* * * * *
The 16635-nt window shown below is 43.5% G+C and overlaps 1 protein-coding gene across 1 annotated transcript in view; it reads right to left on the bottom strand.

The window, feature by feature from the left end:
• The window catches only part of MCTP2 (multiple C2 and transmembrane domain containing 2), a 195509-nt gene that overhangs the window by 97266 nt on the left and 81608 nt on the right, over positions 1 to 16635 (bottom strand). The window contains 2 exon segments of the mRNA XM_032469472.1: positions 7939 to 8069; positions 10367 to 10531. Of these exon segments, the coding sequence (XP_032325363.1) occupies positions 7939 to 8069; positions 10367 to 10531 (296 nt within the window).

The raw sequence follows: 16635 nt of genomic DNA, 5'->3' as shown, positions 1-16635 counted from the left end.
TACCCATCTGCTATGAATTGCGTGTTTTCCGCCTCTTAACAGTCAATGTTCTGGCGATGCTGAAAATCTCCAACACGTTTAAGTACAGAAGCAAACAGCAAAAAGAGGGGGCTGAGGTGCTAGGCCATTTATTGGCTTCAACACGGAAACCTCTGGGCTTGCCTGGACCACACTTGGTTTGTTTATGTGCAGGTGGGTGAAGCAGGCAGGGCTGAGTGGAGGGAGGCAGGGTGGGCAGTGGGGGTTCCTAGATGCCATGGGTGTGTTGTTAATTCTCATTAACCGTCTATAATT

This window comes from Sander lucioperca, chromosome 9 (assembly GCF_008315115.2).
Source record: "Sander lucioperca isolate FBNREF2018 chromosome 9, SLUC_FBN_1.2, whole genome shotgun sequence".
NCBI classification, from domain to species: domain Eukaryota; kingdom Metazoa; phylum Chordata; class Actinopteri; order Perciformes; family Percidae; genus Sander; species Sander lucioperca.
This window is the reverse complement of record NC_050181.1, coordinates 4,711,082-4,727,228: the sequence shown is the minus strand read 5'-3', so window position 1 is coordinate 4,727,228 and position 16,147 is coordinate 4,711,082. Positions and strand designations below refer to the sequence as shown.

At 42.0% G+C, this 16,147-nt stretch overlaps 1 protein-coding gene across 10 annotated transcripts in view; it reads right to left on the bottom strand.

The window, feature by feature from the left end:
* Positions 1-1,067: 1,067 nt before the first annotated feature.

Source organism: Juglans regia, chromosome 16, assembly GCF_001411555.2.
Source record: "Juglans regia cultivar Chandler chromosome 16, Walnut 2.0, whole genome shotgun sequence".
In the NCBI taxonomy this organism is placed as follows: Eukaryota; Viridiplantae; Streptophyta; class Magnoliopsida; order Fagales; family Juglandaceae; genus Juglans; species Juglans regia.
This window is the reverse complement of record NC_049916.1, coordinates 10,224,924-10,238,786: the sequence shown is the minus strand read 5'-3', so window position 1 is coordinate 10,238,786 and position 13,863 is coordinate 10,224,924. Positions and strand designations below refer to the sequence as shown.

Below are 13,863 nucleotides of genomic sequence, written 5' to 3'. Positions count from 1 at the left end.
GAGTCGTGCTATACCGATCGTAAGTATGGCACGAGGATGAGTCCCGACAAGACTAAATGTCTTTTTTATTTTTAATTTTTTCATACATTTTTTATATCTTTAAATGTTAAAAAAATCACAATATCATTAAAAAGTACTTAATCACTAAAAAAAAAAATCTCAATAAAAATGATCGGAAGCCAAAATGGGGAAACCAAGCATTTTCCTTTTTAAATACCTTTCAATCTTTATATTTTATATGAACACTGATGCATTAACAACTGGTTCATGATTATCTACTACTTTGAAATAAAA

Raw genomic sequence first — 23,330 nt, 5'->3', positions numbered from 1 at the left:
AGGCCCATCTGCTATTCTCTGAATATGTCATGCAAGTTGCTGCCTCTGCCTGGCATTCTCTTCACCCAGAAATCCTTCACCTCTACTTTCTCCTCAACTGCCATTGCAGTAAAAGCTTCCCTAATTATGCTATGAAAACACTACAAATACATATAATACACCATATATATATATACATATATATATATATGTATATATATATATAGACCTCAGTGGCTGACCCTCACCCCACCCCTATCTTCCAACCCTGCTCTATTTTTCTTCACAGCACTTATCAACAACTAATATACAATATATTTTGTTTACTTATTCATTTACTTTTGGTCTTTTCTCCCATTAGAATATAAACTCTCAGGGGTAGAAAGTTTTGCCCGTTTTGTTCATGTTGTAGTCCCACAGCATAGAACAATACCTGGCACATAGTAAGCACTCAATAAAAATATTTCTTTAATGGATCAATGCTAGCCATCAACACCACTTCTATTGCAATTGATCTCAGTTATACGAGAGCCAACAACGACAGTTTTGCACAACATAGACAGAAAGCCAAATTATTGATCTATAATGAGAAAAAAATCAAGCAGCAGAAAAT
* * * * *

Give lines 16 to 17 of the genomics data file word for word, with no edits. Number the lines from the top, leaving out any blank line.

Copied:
This window is the reverse complement of record NC_049916.1, coordinates 10,224,924-10,238,786: the sequence shown is the minus strand read 5'-3', so window position 1 is coordinate 10,238,786 and position 13,863 is coordinate 10,224,924. Positions and strand designations below refer to the sequence as shown.

Below are 13,863 nucleotides of genomic sequence, written 5' to 3'. Positions count from 1 at the left end.